Chapter XXX. After-Dinner And Other Occasional Speaking
The perception of the ludicrous is a pledge of sanity.
- Ralph Waldo Emerson, Essays.
And let him be sure to leave other men their turns to speak. - Francis Bacon, Essay on Civil and Moral Discourse,
Perhaps the most brilliant, and certainly the most entertaining, of all speeches are those delivered on after-dinner and other special occasions. The air of well-fed content in the former, and of expectancy well primed in the latter, furnishes an audience which, though not readily won, is prepared for the best, while the speaker himself is pretty sure to have been chosen for his gifts of oratory.
The first essential of good occasional speaking is to study the occasion. Precisely what is the object of the meeting? How important is the occasion to the audience? How large will the audience be? What sort of people are they? How large is the auditorium? Who selects the speakers' themes? Who else is to speak? What are they to speak about? Precisely how long am I to speak? Who speaks before I do and who follows?
If you want to hit the nail on the head ask such questions as these.1 No occasional address can succeed unless it fits the occasion to a T. Many prominent men have lost prestige because they were too careless or too. busy or too self-confident to respect the occasion and the audience by learning the exact conditions under which they were to speak. Leaving too much to the moment is taking a long chance and generally means a less effective speech, if not a failure.
1 See also page 205.
Suitability is the big thing in an occasional speech. When Mark Twain addressed the Army of the Tennessee in reunion at Chicago, in 1877, he responded to the toast, "The Babies." Two things in that after-dinner speech are remarkable: the bright introduction, by which he subtly claimed the interest of all, and the humorous use of military terms throughout:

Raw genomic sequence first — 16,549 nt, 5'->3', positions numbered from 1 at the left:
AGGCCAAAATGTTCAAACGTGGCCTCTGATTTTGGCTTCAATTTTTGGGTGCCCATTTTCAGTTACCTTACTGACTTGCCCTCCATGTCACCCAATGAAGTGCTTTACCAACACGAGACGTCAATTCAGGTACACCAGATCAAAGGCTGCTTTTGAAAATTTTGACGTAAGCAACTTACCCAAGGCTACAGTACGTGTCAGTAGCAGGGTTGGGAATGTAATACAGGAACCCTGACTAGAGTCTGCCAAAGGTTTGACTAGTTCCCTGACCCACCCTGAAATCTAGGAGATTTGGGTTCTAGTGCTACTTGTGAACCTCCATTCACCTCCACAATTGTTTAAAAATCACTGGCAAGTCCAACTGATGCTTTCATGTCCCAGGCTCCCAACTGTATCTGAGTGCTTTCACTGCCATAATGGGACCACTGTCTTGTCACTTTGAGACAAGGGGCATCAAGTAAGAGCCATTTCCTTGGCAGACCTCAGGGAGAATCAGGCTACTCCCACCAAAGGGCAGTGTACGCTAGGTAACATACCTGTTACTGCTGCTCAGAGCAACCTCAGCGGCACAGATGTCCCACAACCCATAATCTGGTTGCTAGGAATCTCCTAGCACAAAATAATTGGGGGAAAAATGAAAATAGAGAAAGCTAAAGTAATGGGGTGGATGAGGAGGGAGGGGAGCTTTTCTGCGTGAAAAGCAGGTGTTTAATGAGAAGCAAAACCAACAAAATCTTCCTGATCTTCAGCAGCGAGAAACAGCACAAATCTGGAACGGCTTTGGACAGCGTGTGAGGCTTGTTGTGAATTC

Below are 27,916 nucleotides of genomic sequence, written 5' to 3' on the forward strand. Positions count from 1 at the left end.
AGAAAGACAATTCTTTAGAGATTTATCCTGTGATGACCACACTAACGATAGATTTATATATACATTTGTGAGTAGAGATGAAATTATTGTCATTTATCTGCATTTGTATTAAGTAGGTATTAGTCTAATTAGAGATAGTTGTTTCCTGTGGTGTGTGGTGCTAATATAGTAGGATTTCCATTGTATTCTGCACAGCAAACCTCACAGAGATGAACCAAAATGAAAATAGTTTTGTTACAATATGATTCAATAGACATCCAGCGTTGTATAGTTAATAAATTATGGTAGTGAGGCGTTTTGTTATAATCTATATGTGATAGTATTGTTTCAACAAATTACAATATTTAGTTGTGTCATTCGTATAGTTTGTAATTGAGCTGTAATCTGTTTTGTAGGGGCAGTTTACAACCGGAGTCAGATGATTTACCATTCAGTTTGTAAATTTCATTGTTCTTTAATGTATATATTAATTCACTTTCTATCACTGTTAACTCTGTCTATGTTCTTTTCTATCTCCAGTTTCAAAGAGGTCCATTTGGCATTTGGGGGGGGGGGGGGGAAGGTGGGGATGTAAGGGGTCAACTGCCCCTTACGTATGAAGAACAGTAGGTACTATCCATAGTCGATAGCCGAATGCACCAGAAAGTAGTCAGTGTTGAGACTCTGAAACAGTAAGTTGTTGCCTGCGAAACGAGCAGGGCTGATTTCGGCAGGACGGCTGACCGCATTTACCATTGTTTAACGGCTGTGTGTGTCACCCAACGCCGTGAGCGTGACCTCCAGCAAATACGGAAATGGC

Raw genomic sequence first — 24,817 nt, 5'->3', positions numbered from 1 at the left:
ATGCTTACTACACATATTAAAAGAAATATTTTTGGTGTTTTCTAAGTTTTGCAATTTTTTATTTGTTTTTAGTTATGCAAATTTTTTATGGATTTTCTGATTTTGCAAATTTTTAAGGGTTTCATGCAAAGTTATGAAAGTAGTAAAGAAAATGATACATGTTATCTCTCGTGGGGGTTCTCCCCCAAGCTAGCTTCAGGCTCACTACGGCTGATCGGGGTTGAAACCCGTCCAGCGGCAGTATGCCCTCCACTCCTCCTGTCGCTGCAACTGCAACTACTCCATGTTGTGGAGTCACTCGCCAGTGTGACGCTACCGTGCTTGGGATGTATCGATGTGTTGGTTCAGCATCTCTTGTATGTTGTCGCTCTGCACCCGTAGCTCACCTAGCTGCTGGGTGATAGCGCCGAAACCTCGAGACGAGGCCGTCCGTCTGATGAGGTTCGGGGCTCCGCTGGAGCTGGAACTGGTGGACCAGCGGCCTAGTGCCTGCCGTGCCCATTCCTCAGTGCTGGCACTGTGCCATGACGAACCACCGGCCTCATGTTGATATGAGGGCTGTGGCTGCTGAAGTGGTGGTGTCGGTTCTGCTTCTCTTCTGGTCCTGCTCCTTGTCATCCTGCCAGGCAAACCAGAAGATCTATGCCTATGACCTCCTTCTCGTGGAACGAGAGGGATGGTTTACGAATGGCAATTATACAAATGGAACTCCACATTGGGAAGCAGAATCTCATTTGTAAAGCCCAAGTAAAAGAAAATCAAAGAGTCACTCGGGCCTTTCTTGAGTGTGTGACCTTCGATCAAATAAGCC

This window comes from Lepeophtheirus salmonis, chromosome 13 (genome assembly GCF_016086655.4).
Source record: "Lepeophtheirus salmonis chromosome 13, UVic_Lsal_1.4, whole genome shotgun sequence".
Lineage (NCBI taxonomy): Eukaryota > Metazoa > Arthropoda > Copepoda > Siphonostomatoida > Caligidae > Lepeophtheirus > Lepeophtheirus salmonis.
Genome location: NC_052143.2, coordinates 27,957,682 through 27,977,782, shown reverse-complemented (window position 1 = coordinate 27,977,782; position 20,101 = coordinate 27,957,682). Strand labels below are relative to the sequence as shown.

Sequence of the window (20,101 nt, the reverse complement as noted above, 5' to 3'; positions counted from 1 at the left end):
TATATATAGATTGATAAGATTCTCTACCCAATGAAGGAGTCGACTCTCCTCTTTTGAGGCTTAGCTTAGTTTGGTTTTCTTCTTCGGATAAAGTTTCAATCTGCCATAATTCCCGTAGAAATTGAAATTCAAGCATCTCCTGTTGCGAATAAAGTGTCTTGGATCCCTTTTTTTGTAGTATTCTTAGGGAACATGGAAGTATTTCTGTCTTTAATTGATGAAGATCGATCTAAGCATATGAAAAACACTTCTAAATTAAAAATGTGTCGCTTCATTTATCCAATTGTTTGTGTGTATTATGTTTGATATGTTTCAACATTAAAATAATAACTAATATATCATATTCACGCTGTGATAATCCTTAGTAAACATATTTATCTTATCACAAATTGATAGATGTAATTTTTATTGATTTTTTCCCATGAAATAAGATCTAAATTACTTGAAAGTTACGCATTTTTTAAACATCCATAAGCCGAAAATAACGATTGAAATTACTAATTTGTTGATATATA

Mr. Chairman and Gentlemen: "The Babies." Now, that's something like. We haven't all had the good fortune to be ladies; we have not all been generals, or poets, or statesmen; but when the toast works down to the babies, we stand on common ground - for we've all been babies. It is a shame that for a thousand years the world's banquets have utterly ignored the baby, as if he didn't amount to anything! If you, gentlemen, will stop and think a minute - if you will go back fifty or a hundred years, to your early married life, and recontemplate your first baby - you will remember that he amounted to a good deal - and even something over.
"As a vessel is known by the sound, whether it be cracked or not," said Demosthenes, "so men are proved by their speeches whether they be wise or foolish." Surely the occasional address furnishes a severe test of a speaker's wisdom. To be trivial on a serious occasion, to be funereal at a banquet, to be long-winded ever - these are the marks of non-sense. Some imprudent souls seem to select the most friendly of after-dinner occasions for the explosion of a bomb-shell of dispute. Around the dinner table it is the custom of even political enemies to bury their hatchets anywhere rather than in some convenient skull. It is the height of bad taste to raise questions that in hours consecrated to good-will can only irritate.